Sunday, October 21, 2012

“Christianity is a profoundly realistic faith . . .”

Thus writes Amy Welborn (an American Roman Catholic writer, public speaker and theology teacher) in the Living Faith, 15th Sept 2012. “Some religions declare suffering to be an illusion. Our own popular culture encourages us to try to ignore or distract ourselves from suffering. Christianity does none of these . . . not because we are masochists but because we are realists . . .”

Indeed it is good for our national psyche to be gung-ho especially when our GDP numbers appear robust as our economic managers pointed out in their projection of a strong finish in 2012. [Business World, 17th Sept 2012] Unfortunately, when the numbers [GDP forecast trimmed, Business World, 13th Sept 2012] show a less than favorable trend, we jump all over looking for someone to blame – obviously the administration especially when the unemployment picture looks worse when combined with the underemployment number? [Underemployment surges, Business World, 18th Sept 2012]

We are an underdeveloped economy and poverty precisely comes with underdevelopment. Are we influenced by how Americans react to US GDP numbers? That is like comparing apples and oranges. The dynamics of our economy are different from a fully developed one like the US. A 6% bump in their $15 trillion GDP is over the top. But in our case, until we get our structure fixed, a one-time 6% increase doesn’t erase our infrastructure gaps nor raise our industrial capability – which we must address if we are to be a sustainable economy. And so beyond our quarterly or even annualized GDP numbers, we must recognize our structural challenges. And our economic managers know them. We are still a consumption-driven economy (with a huge hole investment-wise) and thus OFW remittances remain a key economic driver. And so we recognize the necessity of raising gross investment like our neighbors have done, and that means aggressively attracting foreign direct investments.

Our economic managers have endorsed Arangkada Philippines, an industrial development game plan from the JFC (Joint Foreign Chambers) that will attract $75 billion in investments, raise our GDP by over $100 billion via seven strategic industries and create millions of job. That is no small challenge and it gets much bigger with international agencies confirming (at 7% annual growth) that it will take us over a generation to become a developed economy. And it is why President Aquino’s personal fight against corruption is getting sympathy and support even from beyond our shores. Every moment of the day it appears corruption is able to rear its ugly head: starting at the highest echelons of our society with influence peddling, all the way down to the hoops one must jump through when paying taxes – or something even more innocuous as mail from overseas especially the US being pilfered (because it is assumed they have something of value?)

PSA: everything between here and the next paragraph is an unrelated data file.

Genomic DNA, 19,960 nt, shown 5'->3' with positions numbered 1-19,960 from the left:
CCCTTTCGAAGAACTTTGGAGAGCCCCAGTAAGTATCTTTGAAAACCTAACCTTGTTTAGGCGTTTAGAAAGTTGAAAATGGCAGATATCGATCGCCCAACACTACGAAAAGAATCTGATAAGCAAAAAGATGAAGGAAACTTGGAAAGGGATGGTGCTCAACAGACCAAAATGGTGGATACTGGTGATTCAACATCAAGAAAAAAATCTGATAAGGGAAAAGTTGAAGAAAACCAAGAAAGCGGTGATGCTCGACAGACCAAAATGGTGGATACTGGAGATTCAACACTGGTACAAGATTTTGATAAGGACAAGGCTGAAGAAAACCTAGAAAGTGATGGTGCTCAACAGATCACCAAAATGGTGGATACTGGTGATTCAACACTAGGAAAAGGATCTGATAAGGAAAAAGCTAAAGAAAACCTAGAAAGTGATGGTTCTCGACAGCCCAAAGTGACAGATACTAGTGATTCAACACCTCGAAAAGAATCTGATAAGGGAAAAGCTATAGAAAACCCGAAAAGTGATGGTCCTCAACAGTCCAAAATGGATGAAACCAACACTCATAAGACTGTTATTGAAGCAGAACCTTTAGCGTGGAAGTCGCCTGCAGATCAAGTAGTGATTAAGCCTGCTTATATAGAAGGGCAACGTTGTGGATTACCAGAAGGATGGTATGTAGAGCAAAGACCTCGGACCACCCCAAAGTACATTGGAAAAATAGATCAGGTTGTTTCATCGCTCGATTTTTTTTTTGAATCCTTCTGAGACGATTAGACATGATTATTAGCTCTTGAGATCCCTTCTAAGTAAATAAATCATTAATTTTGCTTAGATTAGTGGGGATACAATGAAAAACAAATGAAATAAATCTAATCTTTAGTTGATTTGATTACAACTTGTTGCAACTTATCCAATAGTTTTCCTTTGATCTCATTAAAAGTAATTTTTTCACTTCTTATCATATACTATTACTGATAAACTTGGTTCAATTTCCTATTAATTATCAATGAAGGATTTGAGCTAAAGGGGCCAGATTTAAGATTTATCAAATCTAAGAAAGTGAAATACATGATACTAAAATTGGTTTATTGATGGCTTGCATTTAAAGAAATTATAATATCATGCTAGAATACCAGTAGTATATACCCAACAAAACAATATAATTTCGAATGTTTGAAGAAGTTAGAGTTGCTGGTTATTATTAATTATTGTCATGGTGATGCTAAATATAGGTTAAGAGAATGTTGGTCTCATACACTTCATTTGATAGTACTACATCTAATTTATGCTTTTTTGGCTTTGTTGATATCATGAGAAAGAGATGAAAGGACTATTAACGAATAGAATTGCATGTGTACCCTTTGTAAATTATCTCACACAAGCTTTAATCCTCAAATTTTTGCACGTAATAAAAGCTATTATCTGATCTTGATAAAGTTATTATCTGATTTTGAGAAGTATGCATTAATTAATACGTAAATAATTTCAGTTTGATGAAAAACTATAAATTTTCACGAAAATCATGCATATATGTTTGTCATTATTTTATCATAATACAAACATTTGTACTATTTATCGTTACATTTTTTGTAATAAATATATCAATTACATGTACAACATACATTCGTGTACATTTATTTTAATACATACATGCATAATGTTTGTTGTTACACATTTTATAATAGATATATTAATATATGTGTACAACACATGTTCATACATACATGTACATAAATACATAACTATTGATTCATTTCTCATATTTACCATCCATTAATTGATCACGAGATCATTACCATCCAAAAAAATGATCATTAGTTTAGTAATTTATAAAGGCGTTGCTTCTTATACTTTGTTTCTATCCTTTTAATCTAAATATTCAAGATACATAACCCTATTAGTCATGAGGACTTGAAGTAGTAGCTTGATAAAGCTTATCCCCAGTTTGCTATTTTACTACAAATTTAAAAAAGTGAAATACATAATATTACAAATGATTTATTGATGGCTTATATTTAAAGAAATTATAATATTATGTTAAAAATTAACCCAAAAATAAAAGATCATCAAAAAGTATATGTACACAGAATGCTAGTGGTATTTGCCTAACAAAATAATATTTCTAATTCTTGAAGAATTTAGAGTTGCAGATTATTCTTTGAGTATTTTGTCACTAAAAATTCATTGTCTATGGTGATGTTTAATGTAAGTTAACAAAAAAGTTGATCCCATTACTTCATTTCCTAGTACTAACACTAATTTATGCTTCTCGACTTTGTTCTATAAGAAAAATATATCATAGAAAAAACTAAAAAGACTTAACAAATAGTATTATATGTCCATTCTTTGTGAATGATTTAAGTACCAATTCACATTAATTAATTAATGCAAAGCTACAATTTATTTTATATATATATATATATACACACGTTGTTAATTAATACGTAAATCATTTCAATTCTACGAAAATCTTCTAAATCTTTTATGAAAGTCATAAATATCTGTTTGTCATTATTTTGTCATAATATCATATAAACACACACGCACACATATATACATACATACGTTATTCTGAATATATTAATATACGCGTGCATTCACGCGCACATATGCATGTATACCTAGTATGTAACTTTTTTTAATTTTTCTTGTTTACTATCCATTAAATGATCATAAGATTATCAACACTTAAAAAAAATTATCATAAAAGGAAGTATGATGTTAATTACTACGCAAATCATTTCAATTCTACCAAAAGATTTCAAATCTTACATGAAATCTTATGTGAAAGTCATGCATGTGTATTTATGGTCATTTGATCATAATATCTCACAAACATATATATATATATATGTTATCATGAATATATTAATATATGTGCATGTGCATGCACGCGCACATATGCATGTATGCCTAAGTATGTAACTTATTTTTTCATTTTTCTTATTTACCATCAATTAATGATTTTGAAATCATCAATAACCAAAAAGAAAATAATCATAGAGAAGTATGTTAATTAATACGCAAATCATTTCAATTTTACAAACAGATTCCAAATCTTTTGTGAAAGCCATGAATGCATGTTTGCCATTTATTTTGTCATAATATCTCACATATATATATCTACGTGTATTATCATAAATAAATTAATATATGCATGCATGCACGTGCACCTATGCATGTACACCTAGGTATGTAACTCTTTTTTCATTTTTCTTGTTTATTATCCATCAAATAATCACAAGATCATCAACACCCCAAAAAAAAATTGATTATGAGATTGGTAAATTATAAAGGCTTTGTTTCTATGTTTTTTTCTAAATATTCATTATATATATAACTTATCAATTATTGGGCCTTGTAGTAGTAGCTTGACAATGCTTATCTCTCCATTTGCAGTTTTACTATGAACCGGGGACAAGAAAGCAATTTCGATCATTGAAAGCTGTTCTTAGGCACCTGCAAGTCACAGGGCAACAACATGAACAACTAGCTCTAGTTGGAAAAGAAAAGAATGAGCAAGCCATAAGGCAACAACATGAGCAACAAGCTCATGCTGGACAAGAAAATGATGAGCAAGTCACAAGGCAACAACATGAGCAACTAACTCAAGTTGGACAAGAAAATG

The administration understandably must present a brave and happy face given the enormity of their charge. Our economy lags in many respects. [PH economy 'unfree,' judiciary 'inefficient', Business Mirror, 19th Sept 2012; Worst ‘branding’ in Asia, Manila Standard Today, 21st Sept 2012] We need more than happy talk! It is noteworthy that industry wants to talk about transformation. But has Philippine industry understood and accepted that transformation must mean that the very foundation of our industry isn’t gamed for the benefit of the few?

And not surprisingly, a tycoon is threatening to pull out the investments of their foreign principals? How could Juan de la Cruz allow himself to be under the gun? Unfortunately, that’s what our parochial and hierarchical culture is about? Benchmarking is not instinctive to us. For example, a tiny country in Eastern Europe, with barely 7% of our population, has generated more than twice in foreign direct investments – $53 billion against our $26 billion! Thailand has $141 billion. Malaysia has $112 billion. Vietnam has $66 billion! The bottom line: We keep shooting ourselves in the foot given our parochial and hierarchical bias?

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